Something MoreMarch 4, 2016 • Brianna Moody • No Comments
The following blog was written by Jessica Smith, a graduating Junior in the Bonner Leaders Program at the Campus Y. Jessica works at Dobbins Hill FRC this year.
Recently, the Junior class of Bonners was fortunate enough to take part in “Junior retreat”, an overnight experience at a local during which time Juniors are given the opportunity to relate and bond as well as discuss important topics both in the world and in the work that they perform in the community. We took a retreat. Urban dictionary, an acclaimed and reliable resource for colloquial definitions (a joke of course, however certainly useful), defines retreat as (n.) (re-treet) “a routine luxurious vacation taken at the company’s expense for the purposes of indulging in golf, fine dining and other forms of entertainment (legitimate or otherwise) under the pretense of working and for other business purposes”. Within this context, then, let us examine the “retreat” recently taken by the Junior class of Bonners to Camp New Hope. Perhaps it will be most beneficial to break the definition down into its component parts.
“A routine luxurious vacation.” I suppose this would depend on how one defines luxurious. Urban dictionary defines luxurious as “of a very fine and comfortable quality”. I found the retreat to be quite fine. And quite comfortable. So, then, I suppose I found it luxurious. During the retreat, we had the opportunity to discuss a significant number of topics that were both sensitive and personal. We answered a plethora of questions meant to bring us closer together, such as “What is the best type of fry?” and “Dogs or teacup piglets?”. We spoke of illegal immigration in the United States in the context of a specific story, “La Misma Luna”. We spoke of objects that were important to us and what they represented, often delving into deeply personal territory. Throughout the experience, there was not one single time when I felt uncomfortable or that my input was not valued. It gave me (and the rest of the Bonners) a chance to discuss important issues and learn about one another in a way that was both understanding and meaningful. The feelings of trust and friendship that we built during this time were more than fine, more than comfortable, and more than luxurious.
“Taken at the company’s expense.” Technically, yes. But not important.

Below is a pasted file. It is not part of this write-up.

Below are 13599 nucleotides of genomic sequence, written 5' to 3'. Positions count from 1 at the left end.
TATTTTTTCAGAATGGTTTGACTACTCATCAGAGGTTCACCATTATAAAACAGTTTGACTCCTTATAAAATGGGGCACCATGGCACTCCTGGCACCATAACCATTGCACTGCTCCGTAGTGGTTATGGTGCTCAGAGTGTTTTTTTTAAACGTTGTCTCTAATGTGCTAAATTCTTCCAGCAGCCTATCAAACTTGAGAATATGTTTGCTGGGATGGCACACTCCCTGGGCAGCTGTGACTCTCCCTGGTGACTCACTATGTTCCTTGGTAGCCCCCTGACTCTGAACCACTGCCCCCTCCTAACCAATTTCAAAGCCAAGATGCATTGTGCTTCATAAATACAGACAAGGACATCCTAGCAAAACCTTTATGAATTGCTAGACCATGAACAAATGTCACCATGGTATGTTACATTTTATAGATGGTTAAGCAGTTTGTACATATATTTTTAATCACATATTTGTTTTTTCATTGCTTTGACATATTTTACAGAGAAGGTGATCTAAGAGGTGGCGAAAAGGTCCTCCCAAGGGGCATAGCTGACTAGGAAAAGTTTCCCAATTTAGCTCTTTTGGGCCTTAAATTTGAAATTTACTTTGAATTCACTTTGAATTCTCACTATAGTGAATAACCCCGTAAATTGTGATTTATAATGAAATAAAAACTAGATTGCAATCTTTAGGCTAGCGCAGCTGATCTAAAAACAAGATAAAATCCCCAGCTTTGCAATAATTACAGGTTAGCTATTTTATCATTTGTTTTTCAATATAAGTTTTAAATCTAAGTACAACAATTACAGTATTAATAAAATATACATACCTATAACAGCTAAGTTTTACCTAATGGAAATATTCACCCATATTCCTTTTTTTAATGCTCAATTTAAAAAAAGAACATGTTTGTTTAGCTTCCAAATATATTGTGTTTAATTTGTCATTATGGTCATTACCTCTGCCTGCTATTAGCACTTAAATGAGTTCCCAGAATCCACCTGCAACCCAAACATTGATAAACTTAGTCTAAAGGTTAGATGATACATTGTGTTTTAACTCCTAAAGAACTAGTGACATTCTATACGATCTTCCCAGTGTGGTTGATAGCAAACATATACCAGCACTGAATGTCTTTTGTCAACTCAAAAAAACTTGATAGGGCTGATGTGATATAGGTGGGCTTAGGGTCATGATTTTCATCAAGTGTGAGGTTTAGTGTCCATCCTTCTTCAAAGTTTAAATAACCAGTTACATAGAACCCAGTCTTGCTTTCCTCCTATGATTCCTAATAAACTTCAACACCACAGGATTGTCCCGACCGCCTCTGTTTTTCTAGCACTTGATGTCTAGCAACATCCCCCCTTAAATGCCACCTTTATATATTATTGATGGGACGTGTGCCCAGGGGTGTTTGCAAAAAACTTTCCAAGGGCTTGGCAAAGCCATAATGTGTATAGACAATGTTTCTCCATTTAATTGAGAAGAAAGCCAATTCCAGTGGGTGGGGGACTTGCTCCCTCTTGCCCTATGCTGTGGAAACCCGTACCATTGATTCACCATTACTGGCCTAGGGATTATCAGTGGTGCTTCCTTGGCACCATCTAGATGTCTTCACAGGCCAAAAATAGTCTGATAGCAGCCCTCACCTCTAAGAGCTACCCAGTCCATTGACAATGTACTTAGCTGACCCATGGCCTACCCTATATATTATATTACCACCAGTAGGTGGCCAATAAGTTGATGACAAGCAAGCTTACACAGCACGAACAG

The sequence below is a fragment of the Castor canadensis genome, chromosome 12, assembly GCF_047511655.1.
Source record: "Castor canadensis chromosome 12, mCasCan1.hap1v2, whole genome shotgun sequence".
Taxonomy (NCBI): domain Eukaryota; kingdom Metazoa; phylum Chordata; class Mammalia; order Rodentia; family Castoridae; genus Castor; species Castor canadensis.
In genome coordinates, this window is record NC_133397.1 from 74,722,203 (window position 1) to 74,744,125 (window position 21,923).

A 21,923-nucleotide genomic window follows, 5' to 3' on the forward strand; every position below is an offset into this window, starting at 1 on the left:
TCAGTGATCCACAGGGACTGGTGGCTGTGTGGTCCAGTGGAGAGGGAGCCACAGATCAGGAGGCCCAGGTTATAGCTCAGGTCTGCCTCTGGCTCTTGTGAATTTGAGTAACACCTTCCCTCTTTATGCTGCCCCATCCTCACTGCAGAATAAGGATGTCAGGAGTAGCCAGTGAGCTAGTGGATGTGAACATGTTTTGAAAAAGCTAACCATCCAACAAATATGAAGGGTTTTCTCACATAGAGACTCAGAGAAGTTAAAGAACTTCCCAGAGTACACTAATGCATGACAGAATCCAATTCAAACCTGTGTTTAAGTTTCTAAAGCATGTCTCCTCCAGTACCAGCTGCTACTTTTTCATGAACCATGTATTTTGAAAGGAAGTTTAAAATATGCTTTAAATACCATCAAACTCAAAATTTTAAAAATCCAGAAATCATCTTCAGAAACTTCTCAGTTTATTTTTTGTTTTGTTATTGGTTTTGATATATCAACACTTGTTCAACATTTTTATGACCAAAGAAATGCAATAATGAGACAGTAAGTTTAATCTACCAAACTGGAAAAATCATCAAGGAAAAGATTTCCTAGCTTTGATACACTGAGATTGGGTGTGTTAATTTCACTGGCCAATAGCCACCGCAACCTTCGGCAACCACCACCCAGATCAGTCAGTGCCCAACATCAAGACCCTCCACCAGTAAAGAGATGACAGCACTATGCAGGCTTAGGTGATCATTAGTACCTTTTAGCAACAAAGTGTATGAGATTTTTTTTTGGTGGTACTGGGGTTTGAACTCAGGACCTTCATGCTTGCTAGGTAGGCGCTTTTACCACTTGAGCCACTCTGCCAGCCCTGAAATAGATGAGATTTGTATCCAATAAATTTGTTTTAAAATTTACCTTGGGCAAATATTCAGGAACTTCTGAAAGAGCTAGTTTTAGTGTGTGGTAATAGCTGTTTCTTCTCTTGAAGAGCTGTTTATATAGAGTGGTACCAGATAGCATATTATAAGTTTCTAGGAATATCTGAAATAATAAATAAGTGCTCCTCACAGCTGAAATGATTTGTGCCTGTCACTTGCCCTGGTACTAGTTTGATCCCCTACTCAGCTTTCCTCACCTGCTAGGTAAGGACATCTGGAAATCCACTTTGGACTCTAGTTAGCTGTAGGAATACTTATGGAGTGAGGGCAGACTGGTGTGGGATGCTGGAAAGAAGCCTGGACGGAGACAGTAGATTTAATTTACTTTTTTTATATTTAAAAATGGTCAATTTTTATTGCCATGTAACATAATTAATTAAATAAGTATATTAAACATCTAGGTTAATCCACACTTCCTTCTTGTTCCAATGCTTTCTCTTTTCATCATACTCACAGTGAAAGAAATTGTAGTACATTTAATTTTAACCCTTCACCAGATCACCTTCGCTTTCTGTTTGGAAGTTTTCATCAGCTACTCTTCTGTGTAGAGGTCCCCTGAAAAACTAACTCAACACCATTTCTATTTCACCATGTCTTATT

“For the purposes of indulging in golf.” No. Unless one is talking about a mental kind of golf, for which I can not even think of a good metaphor.
“Fine dining.” I mean,….we did have s’mores and other forms of entertainment (legitimate or otherwise)!”
During this retreat, we found our entertainment in many legitimate forms. Entertainment took its form in learning to trust one another, learning about important issues and the opinions that our coworkers express, as well as learning how to make work into something more, and more meaningful: friendship, honesty, and trust. As far as otherwise goes, we did play a lively game of cards.
“Under the pretense of working and for other business purposes.” Let me start by saying that this retreat was invaluable to my experience as a Bonner. It afforded me the opportunity to feel closer to the Bonners and as such the Bonner program as a whole. Bonner is about creating communities; both within the program and in the communities in which we work. For me, this experience both served to create and strengthen the community that I feel within the Bonner program. Such experience, then, is directly related to the fundamental values at the core of the Bonner program. I would not categorize this as “under the pretense of working and for other business purposes”. I would define this as upholding and strengthen the very values that Bonner seeks to facilitate. Although Urban dictionary defines retreat in a facetious way, that is not the experience that I had on this Junior retreat. I learned trust, friendship, and a sense of community that I will continue to experience throughout the rest of my Bonner experience, and memories that will last me far beyond these years. For me, it was not a retreat; it was something more.Perhaps, then, we should find a new definition to encompass the experience that Bonners had this past weekend at Camp New Hope. Or perhaps just describe it as what it is: a meaningful Bonner experience.